Chuckwallas in Grand Canyon
by Sharon Hester. Featured Image by Sam Rodar
“We saw a gila monster!” This statement is occasionally heard on river trips in Grand Canyon, but what was seen is most certainly a common chuckwalla, which is in the iguana family of lizards. Although, gila monsters have been sighted in the Diamond Creek region, they are still very rare. However, chuckwallas (Sauromalus ater), or chucks as they are fondly called, are very common to see during the warmer times in Grand Canyon. They’re frequently spotted on our rafting adventures, too.
These heavy bodied, flattish, and sturdy lizards have loose folds of skin around the neck, sides and shoulders. They have thick, blunt tails and can grow up to 18 inches in length. While they can look intimidating, they are actually very shy and mild-mannered. Chuckwallas in Grand Canyon are strictly herbivores. They eat mostly leaves, buds flowers and fruit. All the other lizard species found in Grand Canyon are primarily predators going after live prey. Also, chuckwallas do not need to drink water and can get all the liquid they need from their diet.
Chucks are sometimes mistaken for gila monsters for two reasons: their large size , as they are the 2nd largest lizard species in North America, and the juveniles are mainly orange and black in color with stripes on the tail. As this lizard matures, they slowly lose the orange coloration, and the striping on the tail fades, although in Grand Canyon the females may retain some tail stripes. Chuckwallas can live to over 25 years of age. Once older, the striping becomes less and less prominent on the tail.
Adult males and females are different in color. Though coloring varies regionally, female chuckwallas in Grand Canyon are more solid colors of dark grey or brown. The males are more mottled and can have hints of light orange and a lighter tail. As they age, they can become whiter or yellowish, especially on their tails. Overall, mature chucks vary in pattern and coloration, and changes greatly with age. Generally adult chuckwallas in Grand Canyon are relatively dull compared to the bright orange and black juveniles.
Where to See Chucks in Grand Canyon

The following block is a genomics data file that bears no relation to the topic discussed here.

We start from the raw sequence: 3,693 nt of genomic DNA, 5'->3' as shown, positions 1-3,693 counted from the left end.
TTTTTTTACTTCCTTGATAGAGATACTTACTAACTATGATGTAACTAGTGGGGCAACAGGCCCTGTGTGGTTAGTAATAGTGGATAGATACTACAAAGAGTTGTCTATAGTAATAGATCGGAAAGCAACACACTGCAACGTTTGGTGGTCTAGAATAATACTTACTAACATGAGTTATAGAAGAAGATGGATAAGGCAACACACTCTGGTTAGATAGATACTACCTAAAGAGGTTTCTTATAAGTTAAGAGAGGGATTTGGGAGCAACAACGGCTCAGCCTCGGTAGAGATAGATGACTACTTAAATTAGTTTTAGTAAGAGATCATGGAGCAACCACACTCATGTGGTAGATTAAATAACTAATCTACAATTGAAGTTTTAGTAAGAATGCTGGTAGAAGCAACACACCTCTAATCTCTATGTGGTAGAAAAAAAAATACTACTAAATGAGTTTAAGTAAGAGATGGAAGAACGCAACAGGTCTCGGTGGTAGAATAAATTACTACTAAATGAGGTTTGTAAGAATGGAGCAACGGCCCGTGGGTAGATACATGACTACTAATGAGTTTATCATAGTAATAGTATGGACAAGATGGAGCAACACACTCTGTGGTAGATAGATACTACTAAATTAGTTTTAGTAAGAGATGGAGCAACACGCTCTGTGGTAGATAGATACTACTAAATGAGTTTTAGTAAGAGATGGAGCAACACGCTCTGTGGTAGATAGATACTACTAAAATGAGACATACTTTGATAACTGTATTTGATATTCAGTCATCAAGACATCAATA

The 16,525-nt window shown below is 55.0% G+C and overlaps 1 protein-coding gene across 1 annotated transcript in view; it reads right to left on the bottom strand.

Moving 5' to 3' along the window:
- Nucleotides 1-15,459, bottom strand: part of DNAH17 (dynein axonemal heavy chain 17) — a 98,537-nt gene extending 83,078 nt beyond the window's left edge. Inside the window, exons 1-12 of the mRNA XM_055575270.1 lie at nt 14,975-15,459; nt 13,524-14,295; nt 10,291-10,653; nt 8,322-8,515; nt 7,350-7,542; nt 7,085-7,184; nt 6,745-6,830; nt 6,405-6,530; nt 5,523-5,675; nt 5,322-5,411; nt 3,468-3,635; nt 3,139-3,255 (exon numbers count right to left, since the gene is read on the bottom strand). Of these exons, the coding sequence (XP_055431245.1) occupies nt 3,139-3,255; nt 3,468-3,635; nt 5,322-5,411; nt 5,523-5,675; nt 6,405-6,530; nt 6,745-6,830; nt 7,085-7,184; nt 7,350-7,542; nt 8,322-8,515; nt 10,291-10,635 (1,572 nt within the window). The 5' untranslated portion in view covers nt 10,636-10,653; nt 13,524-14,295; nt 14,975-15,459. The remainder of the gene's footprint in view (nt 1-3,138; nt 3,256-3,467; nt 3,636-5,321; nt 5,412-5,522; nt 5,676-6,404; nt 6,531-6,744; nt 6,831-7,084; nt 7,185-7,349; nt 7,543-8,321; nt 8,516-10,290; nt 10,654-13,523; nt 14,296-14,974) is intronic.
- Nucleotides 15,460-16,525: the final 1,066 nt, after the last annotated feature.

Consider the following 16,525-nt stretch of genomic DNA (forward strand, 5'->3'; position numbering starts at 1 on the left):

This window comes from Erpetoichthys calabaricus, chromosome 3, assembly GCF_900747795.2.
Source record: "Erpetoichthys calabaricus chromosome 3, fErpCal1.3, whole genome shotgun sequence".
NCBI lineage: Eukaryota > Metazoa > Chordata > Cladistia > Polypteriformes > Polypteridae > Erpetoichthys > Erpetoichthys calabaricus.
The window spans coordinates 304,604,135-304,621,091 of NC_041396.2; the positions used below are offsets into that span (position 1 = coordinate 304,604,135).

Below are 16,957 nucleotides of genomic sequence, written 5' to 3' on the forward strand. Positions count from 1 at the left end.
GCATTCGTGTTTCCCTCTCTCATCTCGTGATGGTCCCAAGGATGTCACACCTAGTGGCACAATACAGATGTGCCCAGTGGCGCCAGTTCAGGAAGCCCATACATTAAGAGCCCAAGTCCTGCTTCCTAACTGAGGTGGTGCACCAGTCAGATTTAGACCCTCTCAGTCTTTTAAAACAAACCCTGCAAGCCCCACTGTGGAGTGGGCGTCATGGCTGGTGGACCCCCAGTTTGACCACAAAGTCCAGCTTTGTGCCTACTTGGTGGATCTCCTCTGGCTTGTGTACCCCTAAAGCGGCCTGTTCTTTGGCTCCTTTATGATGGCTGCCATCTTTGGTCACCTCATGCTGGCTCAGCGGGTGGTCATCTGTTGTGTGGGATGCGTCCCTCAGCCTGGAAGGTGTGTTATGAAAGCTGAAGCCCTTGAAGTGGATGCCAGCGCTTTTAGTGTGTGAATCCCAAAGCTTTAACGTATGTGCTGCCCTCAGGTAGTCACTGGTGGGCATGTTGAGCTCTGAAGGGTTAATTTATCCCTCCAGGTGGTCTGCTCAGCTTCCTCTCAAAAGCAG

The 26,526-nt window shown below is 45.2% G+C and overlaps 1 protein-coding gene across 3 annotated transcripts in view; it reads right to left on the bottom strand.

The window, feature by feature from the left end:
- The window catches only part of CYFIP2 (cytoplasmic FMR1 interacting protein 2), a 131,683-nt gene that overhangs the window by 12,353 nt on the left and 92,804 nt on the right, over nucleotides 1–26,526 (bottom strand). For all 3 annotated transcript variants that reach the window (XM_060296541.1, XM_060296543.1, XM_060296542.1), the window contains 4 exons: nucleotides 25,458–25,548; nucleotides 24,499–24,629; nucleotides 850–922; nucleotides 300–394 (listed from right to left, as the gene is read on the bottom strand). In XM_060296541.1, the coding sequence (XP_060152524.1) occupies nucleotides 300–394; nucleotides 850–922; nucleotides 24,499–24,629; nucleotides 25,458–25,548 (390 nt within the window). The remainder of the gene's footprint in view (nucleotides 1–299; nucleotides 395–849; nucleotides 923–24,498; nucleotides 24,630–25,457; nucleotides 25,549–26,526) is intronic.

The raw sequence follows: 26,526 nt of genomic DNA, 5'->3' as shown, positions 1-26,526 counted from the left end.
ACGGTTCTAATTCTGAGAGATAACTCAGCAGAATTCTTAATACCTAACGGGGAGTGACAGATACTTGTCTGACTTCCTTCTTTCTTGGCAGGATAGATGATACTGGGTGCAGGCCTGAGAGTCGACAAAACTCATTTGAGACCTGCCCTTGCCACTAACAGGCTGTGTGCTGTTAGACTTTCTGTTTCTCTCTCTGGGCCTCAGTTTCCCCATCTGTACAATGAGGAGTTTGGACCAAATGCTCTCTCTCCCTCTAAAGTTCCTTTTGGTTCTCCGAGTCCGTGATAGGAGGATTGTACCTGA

Look for chucks in areas with a fair amount of plant growth, especially areas with new leaves, buds or flowers. You can also find them near large rock piles or crevices in cliffs. As a defense mechanism, chuckwallas crawl into tight spaces and wedge themselves tightly while clinging with their claws. They then gulp in air to inflate their lungs and bellies so predators cannot pry them out.
Chuckwallas are not extremely fast moving, so they will always have a safe retreat close by. Until they have reached their preferred body temperature of 100 degrees, they don’t move around too much. They spend a good deal of time warming up on hot rocks in the mornings before moving about. Because they need very warm temps to be active, you will most likely see them between May and September on sunny, hot days.
Their Breeding Habits
Chuckwallas breed between May and June with a clutch of 5-16 eggs laid. They bury their eggs in the moist soil between late June and August. From October to March in the canyon, chuckwallas will go into brumation, a hibernation-like state that cold-blooded creatures utilize.
Some early southwest tribes, and occasionally prospectors in the region, used to hunt chuckwallas. They used sharp sticks to deflate them, in order to pull them out of rocks and cracks more easily. Supposedly, chuckwallas in Grand Canyon are pretty tasty!
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